Nebraska Realty CEO Andy Alloway puts people first

If you’re not familiar yet with the name Nebraska Realty, it’s understandable. Formerly Deeb Realty, the company recently changed brands but is still one of the largest real estate companies in the state. And if you aren’t familiar with the name Andy Alloway, the company’s CEO, that’s not surprising. Even though he bought Deeb six years ago, he likes to give the rest of his management team credit for the growth the company has experienced, but every good team has a strong leader.

An Omaha native, Alloway grew up with a love for sports and earned a degree in exercise science from Northwest Missouri State University. Following college he helped train the Milwaukee Brewers’ minor league baseball team. But during their first off-season, he took a real estate class, and something clicked. His instructor, Paul Vojchehoske, suggested he talk to Van Deeb to find out more about the business. As a result, Alloway joined Deeb Realty, which only had 20 agents at the time. Fourteen years later, Nebraska Realty has 320 agents throughout Nebraska and Iowa.

Alloway and Deeb grew the company together, forming a real estate business unlike any other. Alloway describes Nebraska Realty as an “agent-centric” firm rather than the traditional “broker-centric,” which requires agents to pay the broker fees and follow sales quotas. “We’ve never charged a dime in fees to our agents,” Alloway said. “Our number one customers are our agents, and everything we do is to help make their businesses successful. It’s not about the name on the sign or how fast a home sells. It’s about the realtors, and they are the ones on the front lines delivering service.”

Alloway and his team recognize that in order for their agents to be successful, the company needs to give them tools that will enable growth such as training, technology, and facilities. Nebraska Realty will be moving to a new 46,000 sq. ft. building in West Omaha, which they encourage their agents to use. “We want to provide them with the best support and marketing so their business is easier to do,” Alloway said.

Because they don’t charge their agents hidden fees, Alloway said their agents make more money per transaction. “One of our cornerstones is flexibility,” he said. “We don’t incorporate strict company policies, and management’s doors are always open. We’re here to help them. The rising tide lifts all boats. The more resources we have to put back into our agents, then the more they’re able to put into their clients. Our most important aspect is agent retention.”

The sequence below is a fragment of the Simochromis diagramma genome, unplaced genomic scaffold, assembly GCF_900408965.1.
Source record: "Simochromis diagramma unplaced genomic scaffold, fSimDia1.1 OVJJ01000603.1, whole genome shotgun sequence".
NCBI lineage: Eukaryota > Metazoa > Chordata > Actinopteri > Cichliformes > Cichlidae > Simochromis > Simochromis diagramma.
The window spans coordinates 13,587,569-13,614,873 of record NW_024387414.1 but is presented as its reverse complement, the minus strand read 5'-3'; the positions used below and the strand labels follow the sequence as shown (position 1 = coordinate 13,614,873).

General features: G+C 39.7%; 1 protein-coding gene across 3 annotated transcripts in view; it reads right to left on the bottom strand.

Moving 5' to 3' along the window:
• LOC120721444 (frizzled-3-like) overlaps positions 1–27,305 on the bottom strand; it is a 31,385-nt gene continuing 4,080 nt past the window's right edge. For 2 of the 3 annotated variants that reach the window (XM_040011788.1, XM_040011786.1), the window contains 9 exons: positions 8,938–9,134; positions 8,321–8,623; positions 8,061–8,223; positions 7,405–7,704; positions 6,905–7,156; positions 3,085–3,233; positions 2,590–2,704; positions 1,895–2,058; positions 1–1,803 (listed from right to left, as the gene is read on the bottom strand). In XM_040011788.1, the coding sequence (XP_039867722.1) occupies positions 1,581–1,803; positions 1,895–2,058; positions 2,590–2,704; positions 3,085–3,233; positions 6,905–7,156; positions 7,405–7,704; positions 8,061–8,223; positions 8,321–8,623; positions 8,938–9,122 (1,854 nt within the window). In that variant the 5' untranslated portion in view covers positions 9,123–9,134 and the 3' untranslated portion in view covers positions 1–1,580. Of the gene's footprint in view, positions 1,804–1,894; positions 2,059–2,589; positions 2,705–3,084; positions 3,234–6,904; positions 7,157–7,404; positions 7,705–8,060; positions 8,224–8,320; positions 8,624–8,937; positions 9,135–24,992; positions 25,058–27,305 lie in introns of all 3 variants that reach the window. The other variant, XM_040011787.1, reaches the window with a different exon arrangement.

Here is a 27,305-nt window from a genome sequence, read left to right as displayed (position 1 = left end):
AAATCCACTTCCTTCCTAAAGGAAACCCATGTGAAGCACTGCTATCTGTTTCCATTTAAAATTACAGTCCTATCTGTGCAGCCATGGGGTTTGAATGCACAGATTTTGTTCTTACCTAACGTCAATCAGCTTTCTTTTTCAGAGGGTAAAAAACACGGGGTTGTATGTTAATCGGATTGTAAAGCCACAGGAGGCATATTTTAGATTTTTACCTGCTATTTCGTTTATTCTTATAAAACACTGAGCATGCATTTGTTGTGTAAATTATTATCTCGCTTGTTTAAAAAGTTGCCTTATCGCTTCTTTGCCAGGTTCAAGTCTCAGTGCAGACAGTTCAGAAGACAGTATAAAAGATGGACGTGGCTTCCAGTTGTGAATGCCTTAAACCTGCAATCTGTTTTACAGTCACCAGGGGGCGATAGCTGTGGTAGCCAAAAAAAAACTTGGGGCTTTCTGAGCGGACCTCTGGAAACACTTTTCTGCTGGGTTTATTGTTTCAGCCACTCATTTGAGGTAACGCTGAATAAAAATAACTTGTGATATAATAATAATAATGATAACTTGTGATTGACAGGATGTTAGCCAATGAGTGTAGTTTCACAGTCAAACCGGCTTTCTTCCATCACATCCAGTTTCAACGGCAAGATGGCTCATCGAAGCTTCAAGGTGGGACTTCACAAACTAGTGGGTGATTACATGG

In fact, it was such a priority, that when Alloway bought the company from Deeb, they completed the transition in just one week. It went so smoothly, they didn’t lose a single agent. “That’s one of the things we’re most proud of,” Alloway said. “We have our agents’ best interest at heart. A majority of the decisions we make are the result of agent suggestions.”

The smooth transition could also be attributed to Alloway’s conviction in believing things happen for a reason. Even though he bought the company in 2009 during one of the largest real estate downturns, he never hesitated. “The state of the market didn’t worry me,” he said. “It wasn’t going to last forever, and I knew the company had lots of potential, because I knew if we treated people well, then the company couldn’t help but grow.”

Leading a large, growing real estate company that relies on evening and weekends can be demanding, especially on family time. But Alloway makes his two children, Savanna and Jake, ages seven and four, an even larger priority. He attributes much of the company’s success to his team, chief among them Christy Leesly, COO and Associate Broker, and Paul Vojchehoske, Executive Vice President—and his original real estate instructor. “Andy takes care of everyone and is so loyal, sincere, and genuine,” Leesly said. “He doesn’t do anything unless it’s right for our agents. I’m lucky because I get to work for a true friend.”

Even as a student, Alloway exhibited leadership qualities. “He believes in integrity with business practices,” Vojchehoske said. “It’s not about making the sale, but about doing it the right way.” Alloway sits on a number of local and state real estate boards because he wants to not only help change the industry for the better, but he wants to demonstrate a high level of professionalism. “I have two things I ask of all our agents: represent yourself and your company in a professional manner.”

With a leader like Alloway at the helm, it’s easy to see why Nebraska Realty’s goal is to be one of the biggest and best real estate companies in Nebraska and Iowa. The name change is meant to reflect that goal as well. “When you’re growing to become a large company, you want a name that projects that,” Alloway said. “It represents longevity. And that’s the last piece to the puzzle. It really says who we are.”

Leave a Reply